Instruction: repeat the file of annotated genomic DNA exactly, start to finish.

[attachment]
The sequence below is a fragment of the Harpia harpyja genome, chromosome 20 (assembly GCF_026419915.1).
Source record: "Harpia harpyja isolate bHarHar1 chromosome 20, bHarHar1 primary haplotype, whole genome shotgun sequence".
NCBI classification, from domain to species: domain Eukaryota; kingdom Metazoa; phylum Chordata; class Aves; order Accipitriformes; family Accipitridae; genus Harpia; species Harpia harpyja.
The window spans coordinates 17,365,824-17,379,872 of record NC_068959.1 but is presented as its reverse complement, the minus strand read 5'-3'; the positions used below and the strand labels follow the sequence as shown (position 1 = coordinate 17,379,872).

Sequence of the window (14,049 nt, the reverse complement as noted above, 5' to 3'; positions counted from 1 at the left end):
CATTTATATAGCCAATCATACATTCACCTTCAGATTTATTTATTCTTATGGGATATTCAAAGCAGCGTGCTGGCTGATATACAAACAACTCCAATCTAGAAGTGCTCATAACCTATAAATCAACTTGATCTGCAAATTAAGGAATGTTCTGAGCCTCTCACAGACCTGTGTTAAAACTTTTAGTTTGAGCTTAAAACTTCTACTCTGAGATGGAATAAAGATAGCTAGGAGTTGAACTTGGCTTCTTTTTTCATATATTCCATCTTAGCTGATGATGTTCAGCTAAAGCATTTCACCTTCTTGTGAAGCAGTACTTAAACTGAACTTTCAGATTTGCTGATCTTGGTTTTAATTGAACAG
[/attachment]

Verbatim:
The sequence below is a fragment of the Harpia harpyja genome, chromosome 20 (assembly GCF_026419915.1).
Source record: "Harpia harpyja isolate bHarHar1 chromosome 20, bHarHar1 primary haplotype, whole genome shotgun sequence".
NCBI classification, from domain to species: domain Eukaryota; kingdom Metazoa; phylum Chordata; class Aves; order Accipitriformes; family Accipitridae; genus Harpia; species Harpia harpyja.
The window spans coordinates 17,365,824-17,379,872 of record NC_068959.1 but is presented as its reverse complement, the minus strand read 5'-3'; the positions used below and the strand labels follow the sequence as shown (position 1 = coordinate 17,379,872).

Sequence of the window (14,049 nt, the reverse complement as noted above, 5' to 3'; positions counted from 1 at the left end):
CATTTATATAGCCAATCATACATTCACCTTCAGATTTATTTATTCTTATGGGATATTCAAAGCAGCGTGCTGGCTGATATACAAACAACTCCAATCTAGAAGTGCTCATAACCTATAAATCAACTTGATCTGCAAATTAAGGAATGTTCTGAGCCTCTCACAGACCTGTGTTAAAACTTTTAGTTTGAGCTTAAAACTTCTACTCTGAGATGGAATAAAGATAGCTAGGAGTTGAACTTGGCTTCTTTTTTCATATATTCCATCTTAGCTGATGATGTTCAGCTAAAGCATTTCACCTTCTTGTGAAGCAGTACTTAAACTGAACTTTCAGATTTGCTGATCTTGGTTTTAATTGAACAG